We don't have to tell you everything feels completely upended.
We're starting to wrap our brains around this new normal, but our—and, we're guessing, your—"normal" includes regular sweat sessions.
With that in mind, we wanted to share Exercise Guidelines for Coronavirus Times.
1. Seriously, just move daily (if you're healthy). And by move, we don't mean huge workouts. You can walk in your jeans + tennies, practice yoga, run, ride your bike, follow a YouTube video, whatever works. You are already intimately familiar with the way a workout does a 180 for your body, mind, and spirit. These days, we all need that U-Turn as often as we can get it.
2. If you can get outside and move, bonus points. Even if clouds are hovering, fresh air + a change of environment + forward movement=some of the best medicine going.
3. Plan in advance. It can be as basic as my Sunday morning scrawls above (I'm training for a cycling event in May) or it can be super detailed: the time you'll go, the distance you'll cover, etc. Sounds basic, but we promise you: Planning ahead is the most integral part of turning I-shoulds into I-wills.
4. Keep your routine as best you can. With school out and offices closed, it can be easy to just go into PJs-all-day mentality.
We're not saying you need to get up and hammer at 5:30 every morning, but we are saying: Get up at your usual time. Be grateful you don't have to rush, rush, rush; enjoy your coffee and take your time getting out the door. But still, get out the door—or on your yoga mat or in the burpee position or...
5. Already feeling overly anxious? Get it. Keep your exercise efforts easy peasy. There's no benefit—and potential harm—in further spiking your cortisol levels with intense intervals or mileage in the double digits. Aim for 30-60 minutes of an easy run or a brisk walk for each workout.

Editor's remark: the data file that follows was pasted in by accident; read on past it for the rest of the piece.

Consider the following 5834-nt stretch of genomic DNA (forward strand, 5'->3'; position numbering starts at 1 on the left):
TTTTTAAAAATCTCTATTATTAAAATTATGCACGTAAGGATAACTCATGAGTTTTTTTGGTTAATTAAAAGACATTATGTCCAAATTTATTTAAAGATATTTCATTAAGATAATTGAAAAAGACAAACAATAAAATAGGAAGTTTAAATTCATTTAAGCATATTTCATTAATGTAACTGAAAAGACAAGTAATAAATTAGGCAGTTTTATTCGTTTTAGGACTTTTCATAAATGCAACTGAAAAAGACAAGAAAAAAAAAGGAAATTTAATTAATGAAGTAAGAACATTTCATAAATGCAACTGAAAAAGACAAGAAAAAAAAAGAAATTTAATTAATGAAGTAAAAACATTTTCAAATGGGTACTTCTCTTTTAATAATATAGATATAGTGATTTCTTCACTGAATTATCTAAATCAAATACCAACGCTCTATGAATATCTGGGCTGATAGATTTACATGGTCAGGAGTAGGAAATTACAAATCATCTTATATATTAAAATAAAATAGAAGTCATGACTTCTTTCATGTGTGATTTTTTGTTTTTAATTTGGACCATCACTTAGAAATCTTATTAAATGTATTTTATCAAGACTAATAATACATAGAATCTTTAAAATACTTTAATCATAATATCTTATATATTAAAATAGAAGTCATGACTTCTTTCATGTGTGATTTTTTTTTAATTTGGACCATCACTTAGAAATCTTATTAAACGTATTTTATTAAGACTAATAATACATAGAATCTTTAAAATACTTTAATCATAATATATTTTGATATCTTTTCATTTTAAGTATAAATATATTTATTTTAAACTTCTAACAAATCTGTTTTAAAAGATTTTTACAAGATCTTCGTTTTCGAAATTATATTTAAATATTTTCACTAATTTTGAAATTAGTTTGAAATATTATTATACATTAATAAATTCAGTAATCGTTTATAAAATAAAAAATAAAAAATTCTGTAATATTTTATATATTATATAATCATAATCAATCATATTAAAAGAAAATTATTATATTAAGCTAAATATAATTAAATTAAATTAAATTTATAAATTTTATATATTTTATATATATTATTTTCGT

6. Outside not possible? Hit up the YT or the stairs. YouTube has plenty of free exercise videos. A few of our favorite channels:
- Train Like a Mother Club: Most of the videos require just your body weight.
- Fitness Blender: Seriously, the husband/wife team offers every workout possible.
- Yoga with Adriene: A perennial favorite around these parts.
- And, if you've got a set of stairs in your house, you've got a great workout, as many former Stride participants can attest. (Remember, it doesn't have to be fun to be fun.) Here's one to get you climbing + sweating—and to confuse your dog.
7. If you're training for a race that has been postponed for months or canceled, scale back to mileage close to your first week or two of training and hang there until you have a new plan. And listen to this immensely helpful podcast with sports psychologist Dr. Justin Ross for help with the mental side of things.
8. If you're training for a race that has not been significantly postponed or canceled, keep your training momentum going. Stick to the program, but realize you can turn any workout into easy effort and not have it negatively impact your race. So if you're not up for tempo intervals on Tuesday, all good. Calculate how much time that workout would take, and run easy for that amount of time.
9. Stick with the move daily/ideally outdoors mantra for your kids. Obviously, very age- and personality-dependent, but if part of their day—could be 20 minutes, could be 2 hours—meet those two requirements, count it as a win.
(And hey: I am not ashamed to say I'm motivated by money during tough training cycles, so if throwing a dollar or three into the pot for a bike ride is what it takes, I'm all for it. #alreadydoneit)
10. Wash your hands before and after your workout. And now is probably not the time to rewear your gear from yesterday's workout. #justsayin'